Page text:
There is a great appreciation for the application of physiological monitoring within competition for individual sports. Physiological monitoring allows feedback on exercise dose-response, exercise intensity, and exercise performance. Both subjective and objective parameters are commonly measured in the field sports, but research investigating the accuracy and applicability of monitoring tools in a competitive environment for individual athletes is limited. This narrative review highlights the strengths and weaknesses of individual devices to measure a variety of parameters, including physiological performance, and biochemical and subjective parameters. Based on an analysis of the existing scientific literature, practical applications are provided for coaches.
1Department of Sport and Exercise Sciences, Waterford Institute of Technology, Waterford, Ireland;
2Physical Education and Sports Sciences Department, University of Limerick, Limerick, Ireland; and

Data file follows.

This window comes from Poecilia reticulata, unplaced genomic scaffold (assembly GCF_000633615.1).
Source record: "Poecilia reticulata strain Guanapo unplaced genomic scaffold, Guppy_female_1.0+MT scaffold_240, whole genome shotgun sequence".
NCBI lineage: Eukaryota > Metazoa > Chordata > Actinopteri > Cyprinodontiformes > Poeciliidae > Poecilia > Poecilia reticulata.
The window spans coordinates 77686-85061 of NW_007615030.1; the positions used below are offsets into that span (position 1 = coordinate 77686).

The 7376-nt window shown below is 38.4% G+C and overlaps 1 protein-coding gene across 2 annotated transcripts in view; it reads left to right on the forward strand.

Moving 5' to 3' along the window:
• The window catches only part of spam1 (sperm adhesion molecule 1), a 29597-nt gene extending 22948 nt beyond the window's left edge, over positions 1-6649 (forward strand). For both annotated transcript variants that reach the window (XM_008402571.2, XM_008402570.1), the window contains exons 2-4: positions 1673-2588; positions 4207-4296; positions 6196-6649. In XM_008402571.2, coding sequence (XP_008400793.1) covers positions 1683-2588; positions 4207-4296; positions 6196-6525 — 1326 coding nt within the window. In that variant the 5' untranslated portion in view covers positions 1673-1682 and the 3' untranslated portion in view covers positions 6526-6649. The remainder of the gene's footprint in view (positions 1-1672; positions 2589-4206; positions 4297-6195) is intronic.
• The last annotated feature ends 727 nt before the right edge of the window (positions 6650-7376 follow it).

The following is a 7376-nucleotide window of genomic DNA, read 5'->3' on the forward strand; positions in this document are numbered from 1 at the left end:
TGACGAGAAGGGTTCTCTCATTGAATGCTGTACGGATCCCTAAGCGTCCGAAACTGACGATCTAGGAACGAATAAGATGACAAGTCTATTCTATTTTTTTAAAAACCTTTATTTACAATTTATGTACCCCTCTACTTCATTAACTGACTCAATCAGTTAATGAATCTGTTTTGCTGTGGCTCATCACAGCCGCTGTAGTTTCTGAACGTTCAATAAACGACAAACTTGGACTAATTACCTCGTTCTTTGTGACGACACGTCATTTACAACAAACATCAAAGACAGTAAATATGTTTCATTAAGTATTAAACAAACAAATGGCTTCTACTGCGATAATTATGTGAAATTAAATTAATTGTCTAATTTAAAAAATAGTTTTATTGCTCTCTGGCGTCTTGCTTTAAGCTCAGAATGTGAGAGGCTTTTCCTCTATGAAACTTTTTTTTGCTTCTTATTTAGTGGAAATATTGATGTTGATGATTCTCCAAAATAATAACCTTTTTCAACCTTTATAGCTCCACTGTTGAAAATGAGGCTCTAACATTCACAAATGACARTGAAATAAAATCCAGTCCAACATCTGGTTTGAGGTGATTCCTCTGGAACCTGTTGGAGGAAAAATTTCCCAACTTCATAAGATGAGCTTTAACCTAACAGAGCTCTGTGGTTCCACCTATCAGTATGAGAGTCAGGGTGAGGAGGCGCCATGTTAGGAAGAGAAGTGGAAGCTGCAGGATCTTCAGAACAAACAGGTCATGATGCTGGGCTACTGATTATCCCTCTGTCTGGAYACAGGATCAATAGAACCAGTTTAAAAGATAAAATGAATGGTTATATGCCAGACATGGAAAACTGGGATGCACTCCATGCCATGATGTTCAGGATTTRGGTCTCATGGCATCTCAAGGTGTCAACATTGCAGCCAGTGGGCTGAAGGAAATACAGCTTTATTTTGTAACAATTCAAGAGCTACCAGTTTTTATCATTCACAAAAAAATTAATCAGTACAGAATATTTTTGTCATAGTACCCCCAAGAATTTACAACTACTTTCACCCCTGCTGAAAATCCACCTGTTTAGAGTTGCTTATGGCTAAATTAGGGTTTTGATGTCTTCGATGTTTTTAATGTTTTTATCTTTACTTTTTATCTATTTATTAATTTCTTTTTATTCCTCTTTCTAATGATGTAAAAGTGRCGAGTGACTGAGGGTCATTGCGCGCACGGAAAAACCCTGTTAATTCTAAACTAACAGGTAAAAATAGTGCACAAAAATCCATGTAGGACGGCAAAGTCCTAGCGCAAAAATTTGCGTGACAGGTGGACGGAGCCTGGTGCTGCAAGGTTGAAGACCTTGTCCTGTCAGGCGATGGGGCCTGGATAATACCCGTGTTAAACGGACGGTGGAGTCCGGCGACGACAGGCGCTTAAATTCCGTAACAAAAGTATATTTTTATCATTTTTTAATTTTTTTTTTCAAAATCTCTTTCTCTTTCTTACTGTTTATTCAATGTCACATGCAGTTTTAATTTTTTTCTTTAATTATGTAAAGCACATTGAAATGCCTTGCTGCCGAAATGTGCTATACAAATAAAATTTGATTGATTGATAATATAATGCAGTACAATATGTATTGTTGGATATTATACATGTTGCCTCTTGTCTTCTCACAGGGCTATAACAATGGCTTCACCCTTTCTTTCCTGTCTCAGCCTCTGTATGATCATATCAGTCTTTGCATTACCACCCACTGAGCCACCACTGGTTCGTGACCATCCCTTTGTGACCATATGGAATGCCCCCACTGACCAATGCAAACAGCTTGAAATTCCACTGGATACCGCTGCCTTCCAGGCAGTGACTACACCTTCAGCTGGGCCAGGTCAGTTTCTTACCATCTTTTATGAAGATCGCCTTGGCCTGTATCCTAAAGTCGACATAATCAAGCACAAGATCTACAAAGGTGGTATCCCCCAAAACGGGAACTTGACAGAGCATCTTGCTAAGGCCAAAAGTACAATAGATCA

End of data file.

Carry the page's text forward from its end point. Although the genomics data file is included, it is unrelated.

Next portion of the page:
3Irish Horse Racing Regulatory Board (IHRB), Kildare Co., Kildare, Ireland
Address correspondence to Dr. Michael Kiely, Mikeykiely@hotmail.com.
Conflicts of Interest and Source of Funding: The authors report no conflicts of interest and no source of funding.
Michael Kielyis a researcher in the Department of Sport and Exercise Science at Waterford Institute of Technology.
Giles Warringtonis a senior lecturer in Sport and Exercise Physiology and Department Head in the Physical Education and Sport Sciences Department of the University of Limerick.
Adrian McGoldrickis the Senior Medical Officer with the Irish Horse Racing Regulatory Board.
SarahJane Cullenis an Assistant Lecturer in Exercise Physiology and course leader for the Sport and Exercise Science in Waterford Institute of Technology.